When Religion Strays too Far: The Hobby Lobby Aftermath

SpringArborIt’s sufficiently dismaying that the Supreme Court via its Hobby Lobby decision has further defined corporate entities as people, and thus with inherent individual rights.

Not only do corporations have unlimited spending rights when it comes to elections, but with the Hobby Lobby ruling, for-profit corporations can now refuse to observe government mandates under the ACA to provide birth control coverage in health coverage for their employees on religious grounds. (Religious non-profits were previously exempted under the law.)

Intriguingly, the majority decision that denigrates a woman’s sovereignty over her own body was made by five men, all of them Catholics.

We can only speculate the slippery slope the Court may have set in motion. In fact, it suggests that for-profit corporations with moral or religious scruples are now free to discriminate in hiring gays or even divorced people. They might even opt to dismiss those opting for abortion or living with a significant other, or terminating their marriage.

At the very least, the Court’s decision establishes a precedent for the expansion of exclusion rights, and not just with regard to corporations, since the underlying assumption is based upon the notion of a person’s right to his or her convictions and corporations are now people.

Historically, following upon a corporate scandal, Congress in 1907 passed a measure forbidding corporate investment in federal elections, which held until 1978 when the high court ruled that corporations have First Amendment rights to finance state ballot initiatives. Even then, only individuals or groups of individuals–political action committees–could do so.

Then came the Supreme Court’s 5-4 decision in 2010, granting corporations unlimited spending rights in all elections, federal, state or local.

In the Hobby Lobby case, the Supreme Court had never in any similar case ruled a for-profit corporation to be a religious entity for purpose of exclusion from federal law. The Justice Department, in fact, contended it would be unable to effectively enforce other laws affecting child labor, immunization, serving racial minorities, or income tax laws requiring universal compliance regardless of how government spends the money.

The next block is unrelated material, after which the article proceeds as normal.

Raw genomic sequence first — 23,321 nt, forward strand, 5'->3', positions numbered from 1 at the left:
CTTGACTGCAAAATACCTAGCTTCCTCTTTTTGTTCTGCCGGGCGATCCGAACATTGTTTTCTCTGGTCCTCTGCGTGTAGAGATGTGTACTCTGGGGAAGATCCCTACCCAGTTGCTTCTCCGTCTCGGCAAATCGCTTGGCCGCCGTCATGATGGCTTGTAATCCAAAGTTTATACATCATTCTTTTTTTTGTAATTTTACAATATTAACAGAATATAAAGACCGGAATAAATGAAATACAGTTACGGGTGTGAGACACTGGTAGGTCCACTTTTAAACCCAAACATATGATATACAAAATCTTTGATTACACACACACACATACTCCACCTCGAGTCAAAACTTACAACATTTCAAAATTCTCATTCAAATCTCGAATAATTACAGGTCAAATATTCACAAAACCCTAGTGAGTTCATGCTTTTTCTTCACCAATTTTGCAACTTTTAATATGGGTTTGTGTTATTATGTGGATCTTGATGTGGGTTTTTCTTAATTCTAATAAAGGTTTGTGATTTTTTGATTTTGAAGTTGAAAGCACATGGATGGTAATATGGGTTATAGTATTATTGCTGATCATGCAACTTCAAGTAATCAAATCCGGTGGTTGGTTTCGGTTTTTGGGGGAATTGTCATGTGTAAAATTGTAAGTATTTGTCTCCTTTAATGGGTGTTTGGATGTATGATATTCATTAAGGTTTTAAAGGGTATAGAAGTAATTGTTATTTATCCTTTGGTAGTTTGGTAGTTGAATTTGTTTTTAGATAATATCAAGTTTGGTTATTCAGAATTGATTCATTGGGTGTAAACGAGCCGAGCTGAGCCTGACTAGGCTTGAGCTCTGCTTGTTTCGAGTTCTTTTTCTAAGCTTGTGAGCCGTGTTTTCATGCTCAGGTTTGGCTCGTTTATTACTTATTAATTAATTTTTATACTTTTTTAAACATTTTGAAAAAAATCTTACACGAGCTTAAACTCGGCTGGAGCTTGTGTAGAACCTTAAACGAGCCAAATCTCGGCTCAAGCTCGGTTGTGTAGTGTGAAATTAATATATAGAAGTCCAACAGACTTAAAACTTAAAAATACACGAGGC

It’s bad enough as is that in the non-corporate sector, even though Title IX bars schools that receive federal funds (e.g, public student loans and Pell grants) from discriminating against transgender and gays, there exists a specific exemption for religious colleges who find such mandates incompatible with their religious beliefs.

Consequently, the Department of Education has recently granted exemptions to George Fox University, Simpson University, and Spring Arbor University. Since there are a good number of evangelical colleges that fall under the religious umbrella, it’s likely there will be many more exemptions.

Unfortunately, the dark side of religion is often one of imposing beliefs on others, and its history continues stained with violence and intolerance.

We know that majorities can constitute their own tyranny, but so can minorities. Hence Congress needs to review the laws governing these exemptions and narrow their scope.




Author: RJ

Retired English prof (Ph. D., UNC), who likes to garden, blog, pursue languages (especially Spanish) and to share in serious discussion on vital issues such as global warming, the role of government, energy alternatives, etc. Am a vegan and, yes, a tree hugger enthusiastically. If you write me, I'll answer.

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